On day three I still fought with nausea from the painkillers, and constant pain while breathing. I remembered what I was told before the surgery, that patients "Don't usually complain of pain while breathing after surgery", and I wished it was true. I switched from PCA (as needed, you push a button for a dose) Fentanyl to oral Oxycodone. Nothing was working and all of it made me sick. The nausea medicine did not cut it, and I was barely able to eat a few bites of jello or drink a protein shake with medicine doses. One evening while lowering myself into the arm chair I chose to sleep in, I felt a rib in my upper left chest slip out of place with a pop. This slipped rib caused me pain all throughout recovery, popping in and out of place and affecting my comfort level while trying to rest. Those few days were some of the most painful, uncomfortable, nauseas days I've ever had. I was given a pillow in the shape of a heart with a real heart pictured on the front to hug while I adjusted (keeping me from pushing with my upper body and ruining my internal sutures). Pillow in hand, I was pushed by physical therapy to start walking immediately. Uncomfortably attached to a urinary catheter I pushed myself up and down the hall. One evening (I believe day 3), the catheter was pulled, which also stopped the diuretic medication I was on to reduce fluid retention in my body. They started me back on my confusing IV treatment regimen, and even used my port for blood draws (much to my surprise, usually they won't touch a medi-port if they did not install it). I was started on Metoprolol, a beta blocker medication to reduce heart rate and blood pressure through recovery. The dose is started small and increased over time while your body takes three or four days to adjust to the new levels. At first it can make you feel really tired and abnormal, but once you adjust it reduces your anxiety levels, helps you sleep, and is better for your recovering tissue. The changes my body experienced kept me busy for those few days while the pathology department looked over my clotted mass to decipher the 'myxoma' and its origins. Up until this point, we were told it was a right atrial myxoma, a non-cancerous collection of slow growing tissue inside the heart. Usually these masses are attached by a stock, need removal at some point (or are found in autopsy), and there is no explanation to their cause. We wouldn't know otherwise until seven days after surgery. See 'Pathology Results' post for more info.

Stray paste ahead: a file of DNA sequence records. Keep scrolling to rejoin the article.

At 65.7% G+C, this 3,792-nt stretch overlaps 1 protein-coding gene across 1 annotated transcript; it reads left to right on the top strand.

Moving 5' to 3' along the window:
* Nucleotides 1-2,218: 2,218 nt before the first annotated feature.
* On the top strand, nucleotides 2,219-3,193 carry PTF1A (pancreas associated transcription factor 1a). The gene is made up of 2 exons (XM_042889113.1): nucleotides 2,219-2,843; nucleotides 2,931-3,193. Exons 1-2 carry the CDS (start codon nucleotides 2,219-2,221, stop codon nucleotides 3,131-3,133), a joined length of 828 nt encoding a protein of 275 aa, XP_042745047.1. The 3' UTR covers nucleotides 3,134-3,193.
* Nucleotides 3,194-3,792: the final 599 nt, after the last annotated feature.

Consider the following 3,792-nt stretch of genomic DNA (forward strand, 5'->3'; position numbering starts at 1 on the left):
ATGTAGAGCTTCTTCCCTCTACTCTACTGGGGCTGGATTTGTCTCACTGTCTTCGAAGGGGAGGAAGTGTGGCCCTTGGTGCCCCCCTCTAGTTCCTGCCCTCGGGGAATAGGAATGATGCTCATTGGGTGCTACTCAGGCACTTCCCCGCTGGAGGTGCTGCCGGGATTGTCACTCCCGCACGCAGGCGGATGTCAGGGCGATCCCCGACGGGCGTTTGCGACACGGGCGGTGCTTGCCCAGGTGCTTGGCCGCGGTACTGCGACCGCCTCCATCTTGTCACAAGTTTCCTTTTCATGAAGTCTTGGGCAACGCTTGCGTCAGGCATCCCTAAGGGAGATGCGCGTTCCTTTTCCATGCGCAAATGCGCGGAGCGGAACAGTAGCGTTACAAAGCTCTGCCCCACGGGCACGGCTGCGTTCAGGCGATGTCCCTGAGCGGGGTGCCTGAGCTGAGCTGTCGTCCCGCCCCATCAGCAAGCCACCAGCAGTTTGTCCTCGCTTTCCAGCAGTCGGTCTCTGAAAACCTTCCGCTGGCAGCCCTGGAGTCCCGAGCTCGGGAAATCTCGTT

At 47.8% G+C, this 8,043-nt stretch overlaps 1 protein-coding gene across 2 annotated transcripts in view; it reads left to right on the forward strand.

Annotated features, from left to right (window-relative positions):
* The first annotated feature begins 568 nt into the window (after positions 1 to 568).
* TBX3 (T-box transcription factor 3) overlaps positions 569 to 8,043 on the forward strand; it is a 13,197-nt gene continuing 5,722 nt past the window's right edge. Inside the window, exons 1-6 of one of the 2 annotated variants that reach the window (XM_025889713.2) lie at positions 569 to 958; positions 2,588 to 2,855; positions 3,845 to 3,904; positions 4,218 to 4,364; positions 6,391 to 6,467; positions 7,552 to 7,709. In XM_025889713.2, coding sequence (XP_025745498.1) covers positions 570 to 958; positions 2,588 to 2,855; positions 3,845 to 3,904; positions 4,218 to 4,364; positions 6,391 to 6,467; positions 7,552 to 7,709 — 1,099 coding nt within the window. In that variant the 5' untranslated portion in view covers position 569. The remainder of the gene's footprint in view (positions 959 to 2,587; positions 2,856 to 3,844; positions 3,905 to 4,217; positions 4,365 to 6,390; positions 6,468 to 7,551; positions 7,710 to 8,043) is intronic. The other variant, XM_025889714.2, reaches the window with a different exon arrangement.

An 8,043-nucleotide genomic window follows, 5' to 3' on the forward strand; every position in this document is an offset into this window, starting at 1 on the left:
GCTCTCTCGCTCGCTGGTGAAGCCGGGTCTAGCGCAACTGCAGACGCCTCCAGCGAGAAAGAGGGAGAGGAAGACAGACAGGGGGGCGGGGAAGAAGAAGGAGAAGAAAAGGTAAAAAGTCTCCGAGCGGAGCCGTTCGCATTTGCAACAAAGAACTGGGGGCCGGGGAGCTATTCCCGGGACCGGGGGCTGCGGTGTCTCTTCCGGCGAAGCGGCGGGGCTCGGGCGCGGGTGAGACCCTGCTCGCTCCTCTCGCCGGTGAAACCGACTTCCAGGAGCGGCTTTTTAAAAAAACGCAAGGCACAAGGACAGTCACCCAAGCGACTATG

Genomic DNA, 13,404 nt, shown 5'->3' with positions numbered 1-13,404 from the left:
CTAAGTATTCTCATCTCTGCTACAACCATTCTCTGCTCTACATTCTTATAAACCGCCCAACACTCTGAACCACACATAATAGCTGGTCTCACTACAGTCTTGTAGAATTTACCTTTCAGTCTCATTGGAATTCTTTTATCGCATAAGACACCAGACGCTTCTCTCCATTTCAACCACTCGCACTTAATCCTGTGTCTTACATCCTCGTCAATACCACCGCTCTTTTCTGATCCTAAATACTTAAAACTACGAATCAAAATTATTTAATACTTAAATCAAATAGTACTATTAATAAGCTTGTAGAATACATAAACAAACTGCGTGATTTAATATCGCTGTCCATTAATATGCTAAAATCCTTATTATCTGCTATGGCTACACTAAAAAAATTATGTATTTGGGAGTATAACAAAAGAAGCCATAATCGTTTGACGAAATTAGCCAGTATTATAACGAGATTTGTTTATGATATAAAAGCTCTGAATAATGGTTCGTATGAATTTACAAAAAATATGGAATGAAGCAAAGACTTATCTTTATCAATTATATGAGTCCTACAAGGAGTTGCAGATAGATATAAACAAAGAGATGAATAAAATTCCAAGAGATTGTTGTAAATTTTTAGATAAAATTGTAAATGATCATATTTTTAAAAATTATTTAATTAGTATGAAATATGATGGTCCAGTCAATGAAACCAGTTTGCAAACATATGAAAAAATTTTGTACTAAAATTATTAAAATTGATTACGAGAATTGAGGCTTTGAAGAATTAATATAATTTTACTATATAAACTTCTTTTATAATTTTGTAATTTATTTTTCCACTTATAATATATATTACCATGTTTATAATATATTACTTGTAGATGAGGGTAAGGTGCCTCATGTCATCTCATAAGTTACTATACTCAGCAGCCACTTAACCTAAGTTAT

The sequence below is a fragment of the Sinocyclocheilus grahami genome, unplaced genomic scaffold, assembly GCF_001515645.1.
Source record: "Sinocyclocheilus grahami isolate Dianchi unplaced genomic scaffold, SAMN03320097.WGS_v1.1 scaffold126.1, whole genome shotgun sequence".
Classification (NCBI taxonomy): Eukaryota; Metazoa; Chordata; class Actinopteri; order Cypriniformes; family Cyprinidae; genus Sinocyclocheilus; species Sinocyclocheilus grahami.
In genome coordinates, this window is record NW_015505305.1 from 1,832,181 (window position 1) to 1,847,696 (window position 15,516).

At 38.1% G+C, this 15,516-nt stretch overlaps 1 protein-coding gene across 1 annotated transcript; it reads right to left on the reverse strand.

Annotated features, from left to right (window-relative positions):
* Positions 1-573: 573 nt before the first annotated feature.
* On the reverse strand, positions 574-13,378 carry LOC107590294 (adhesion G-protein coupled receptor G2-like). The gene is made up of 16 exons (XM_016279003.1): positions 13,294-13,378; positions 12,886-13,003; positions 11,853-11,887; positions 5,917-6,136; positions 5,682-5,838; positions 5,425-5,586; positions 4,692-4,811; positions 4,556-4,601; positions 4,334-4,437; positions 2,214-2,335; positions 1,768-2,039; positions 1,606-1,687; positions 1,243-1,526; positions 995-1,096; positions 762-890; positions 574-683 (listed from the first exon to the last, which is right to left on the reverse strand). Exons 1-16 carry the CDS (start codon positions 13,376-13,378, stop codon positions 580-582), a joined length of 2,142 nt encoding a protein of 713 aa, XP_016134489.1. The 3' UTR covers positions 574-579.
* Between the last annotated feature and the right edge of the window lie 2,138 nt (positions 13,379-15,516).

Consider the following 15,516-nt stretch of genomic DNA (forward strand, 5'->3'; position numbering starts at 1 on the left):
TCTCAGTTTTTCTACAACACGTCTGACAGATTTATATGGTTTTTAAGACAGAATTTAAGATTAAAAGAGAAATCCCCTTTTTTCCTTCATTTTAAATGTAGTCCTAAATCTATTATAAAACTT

|Artery IV spots, painful bruising|
|New IV with a smiley!|
Day three is when I began to stretch how good I was feeling (after the medicine adjustments, tubes being removed, an uneasy shower, restless nights, and still struggling). I just wanted to go home and be in my own bed, instead of feeling couped up at a hospital. I received my wish, and with hopes to a night of sleep without being poked or prodded awake every hour, I left on day 4 for the bumpy trip home, and some KFC.